When Sony first introduced the MP-CD1 Mobile Projector, I was skeptical about its performance because of its size. In the past, I’ve tried the portable LED projector from ASUS which worked pretty well, but of course, was still incomparable a full-blown projector unit.
Moreover, that ASUS projector was not truly portable, as it had to be plugged in for it to work. The Sony MP-CD1 mobile projector improves on that aspect, as it comes with a built in 5000mAh battery, which is said to be able to power the projector for about 2 hours. Well, that does set things apart!
I was pleasantly surprised when I first received the review unit, as the MP-CD1 was actually much smaller than expected. I thought that Sony had mistakenly sent me a portable power bank instead!
Sony went with a minimal approach for the design of the MP-CD1. This is why, the whole projector looked extremely simple, and there was only 1 button on the whole device – the power button.
This is because the MP-CD1 is genuinely a plug-and-play device. I simply had to turn it on and plug the HDMI cable in for it to work. There are no additional settings required, and it is just this dead easy to get it working.
The projection unit uses Texas Instrument’s DLP IntelliBright technology which allows the MP-CD1 to produce bright enough images despite the limit of its size. This technology utilizes different image-processing algorithms to manage between brightness and power consumption.
On the right of the unit, we can see the power button, a DC IN USB Type-C port, a USB Type-A Power Out port, a standard sized HDMI port, as well as an Audio-Out jack.
On the left of the projector unit, we have the focus slider which changes the focal length of the lens for a clearer projection on the wall.
It’s interesting to have a built-in battery that powers the projector. Moreover, the USB out port even allows the MP-CD1 to act as a mobile power bank, charging any other external devices. This port also allows the powering up of display dongles, such as the Google Chromecast and any other Miracast adapters, so that wireless display casting is possible.
Oddly enough, Sony did not include a USB power adapter in the box. We thought that since the device can be charged at a rate of 5V 3A, and that most chargers do only reaches 2A, it would make sense for them to include the charger that supports 3A. However, we did take note that the power input will not affect the performance of the projector, as its power requirements are all managed by the battery itself, and not directly from the DC In. This simply just means that it will take a longer time to charge up the projector, if the non-official USB power adapter is used.
Putting it to the test
Since the Sony MP-CD1 uses a fixed lens set-up, the size of the projected image depends solely on the distance between the projector unit and the projected screen. This projector can project a screen size of about 120 inches at 3.45m. At about 1.15m, it can have a screen size of 40 inches.
For our setup, we have the projector project at a wall that is about 2m away. We managed to get a 90-inch display with the short distance, which was considerably larger as compared to other projectors. We also hooked the MP-CD1 to a Nintendo Switch for a game of 1-2 Switch, to see how it performs in games as well as general media consumption.
Generally, the image projected was bright enough for our games. We had to turn off the lights in our office in order for the image to be viewable. If the lights were turned on, at this projector-to-wall distance configuration, we could barely see the images.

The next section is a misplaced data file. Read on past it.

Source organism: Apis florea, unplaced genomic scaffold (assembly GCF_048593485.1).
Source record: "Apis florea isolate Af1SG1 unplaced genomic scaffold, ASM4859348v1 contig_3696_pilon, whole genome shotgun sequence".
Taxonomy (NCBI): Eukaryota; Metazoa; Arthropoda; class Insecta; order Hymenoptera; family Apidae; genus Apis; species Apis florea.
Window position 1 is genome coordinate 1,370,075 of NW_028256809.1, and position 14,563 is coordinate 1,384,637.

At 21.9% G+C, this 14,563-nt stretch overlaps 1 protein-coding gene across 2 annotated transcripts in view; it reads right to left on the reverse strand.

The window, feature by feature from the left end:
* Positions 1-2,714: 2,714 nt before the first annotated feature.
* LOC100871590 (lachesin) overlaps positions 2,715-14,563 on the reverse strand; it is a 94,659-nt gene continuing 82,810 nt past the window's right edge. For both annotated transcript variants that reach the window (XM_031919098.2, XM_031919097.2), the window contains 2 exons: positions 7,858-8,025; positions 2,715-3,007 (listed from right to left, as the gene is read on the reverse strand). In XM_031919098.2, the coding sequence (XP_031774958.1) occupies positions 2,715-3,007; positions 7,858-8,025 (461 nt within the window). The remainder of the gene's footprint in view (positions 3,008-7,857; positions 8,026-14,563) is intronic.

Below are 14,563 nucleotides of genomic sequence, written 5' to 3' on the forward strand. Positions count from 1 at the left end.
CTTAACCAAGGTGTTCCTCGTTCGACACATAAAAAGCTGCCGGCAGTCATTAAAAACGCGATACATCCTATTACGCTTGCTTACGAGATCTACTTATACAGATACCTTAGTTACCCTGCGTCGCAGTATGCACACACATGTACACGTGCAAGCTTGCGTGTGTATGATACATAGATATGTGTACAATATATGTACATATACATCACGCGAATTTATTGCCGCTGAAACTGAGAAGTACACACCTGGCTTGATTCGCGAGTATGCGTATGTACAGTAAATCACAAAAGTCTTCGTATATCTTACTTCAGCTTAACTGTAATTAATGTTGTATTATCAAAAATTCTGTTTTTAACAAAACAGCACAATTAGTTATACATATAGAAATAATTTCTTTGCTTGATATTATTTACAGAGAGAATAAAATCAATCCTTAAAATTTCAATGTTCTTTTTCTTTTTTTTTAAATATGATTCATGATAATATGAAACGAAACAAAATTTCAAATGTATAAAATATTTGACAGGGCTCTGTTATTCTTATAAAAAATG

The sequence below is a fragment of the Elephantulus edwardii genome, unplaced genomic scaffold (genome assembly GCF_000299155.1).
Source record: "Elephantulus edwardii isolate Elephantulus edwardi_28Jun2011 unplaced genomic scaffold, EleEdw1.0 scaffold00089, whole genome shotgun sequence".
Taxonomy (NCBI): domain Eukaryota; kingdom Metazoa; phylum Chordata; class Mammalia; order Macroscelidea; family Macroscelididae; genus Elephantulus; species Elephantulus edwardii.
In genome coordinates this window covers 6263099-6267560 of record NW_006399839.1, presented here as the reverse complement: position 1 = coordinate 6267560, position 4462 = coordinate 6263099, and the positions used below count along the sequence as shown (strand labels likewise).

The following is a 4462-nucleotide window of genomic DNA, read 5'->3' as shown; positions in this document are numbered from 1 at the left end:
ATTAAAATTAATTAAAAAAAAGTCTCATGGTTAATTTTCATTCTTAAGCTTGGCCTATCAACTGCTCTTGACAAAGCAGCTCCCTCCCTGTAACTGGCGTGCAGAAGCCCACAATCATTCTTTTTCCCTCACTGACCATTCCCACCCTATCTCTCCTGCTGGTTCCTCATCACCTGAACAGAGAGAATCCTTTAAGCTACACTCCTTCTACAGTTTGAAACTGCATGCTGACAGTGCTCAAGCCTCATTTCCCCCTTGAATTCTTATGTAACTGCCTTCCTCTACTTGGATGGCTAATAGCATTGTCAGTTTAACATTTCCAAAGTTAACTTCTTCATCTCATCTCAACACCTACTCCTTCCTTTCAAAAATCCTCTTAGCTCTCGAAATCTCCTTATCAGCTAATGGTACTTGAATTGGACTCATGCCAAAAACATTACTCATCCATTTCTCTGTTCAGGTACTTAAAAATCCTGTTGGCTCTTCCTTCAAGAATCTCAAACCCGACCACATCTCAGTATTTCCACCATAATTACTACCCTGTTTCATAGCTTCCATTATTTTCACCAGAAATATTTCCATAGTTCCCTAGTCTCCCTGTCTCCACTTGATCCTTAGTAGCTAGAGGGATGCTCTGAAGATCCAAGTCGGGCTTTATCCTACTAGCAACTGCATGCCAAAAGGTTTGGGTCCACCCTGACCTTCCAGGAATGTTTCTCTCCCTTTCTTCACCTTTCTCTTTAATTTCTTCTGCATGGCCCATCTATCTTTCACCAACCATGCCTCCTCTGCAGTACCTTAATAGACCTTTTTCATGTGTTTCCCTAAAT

This also meant that the setup’s lighting condition can largely affect the clarity and brightness requirements of the projector. However, we did take note that the images still remained clear and sharp, and the colours are adequate for gameplay. This is despite the fact that the projector takes in a 1080p feed, and downsample it to a resolution of 854 x 480 for projection.
What I really liked about the Sony MP-CD1 mobile projector was its various automated features that made setting up extremely simple. The keystone was automatically corrected, even though the projector was placed on a certain leveled degree. The brightness and contrast settings were also automatically set. Moreover, the projector’s built in fan also has its fan speed automated, so as to keep fan noise down to a minimum, allowing users to enjoy the content directly from the projector.
However, we also realised that the speakers on the projector was also deemed to be insignificant. It was installed just for the sake of being there. Luckily, Sony has included the 3.5mm audio out jack for users to expand the audio out from the HDMI cable onto a more decent speaker system.
We also realised that this kind of projector was also less suitable for fast-paced games, as some of the players experienced signs of motion sickness after a while when viewing the screen projected by the MP-CD1. This could be due to the slow refresh rate for the projection of images on the MP-CD1.
Another quirk of the Sony MP-CD1 was its placement of the mounting hole. Instead of having the mounting hole placed on the middle of the device, it was placed awkwardly to a side. This could cause the projector to be slightly tilted, if the cables are left pulling down from the side of the device.
The Sony MP-CD1 has truly set a benchmark for what it means to be a portable mobile projector. Its ease of setup and installation really sets itself apart from any other projectors in the market, and we were able to start projecting content within seconds. However, the need for a portable mobile projector could still be questioned, as there aren’t many usage scenarios where someone constantly needs a projector unit on the go. Nonetheless, if you are looking for a simple projector setup for your office, the MP-CD1 could be a good choice as well.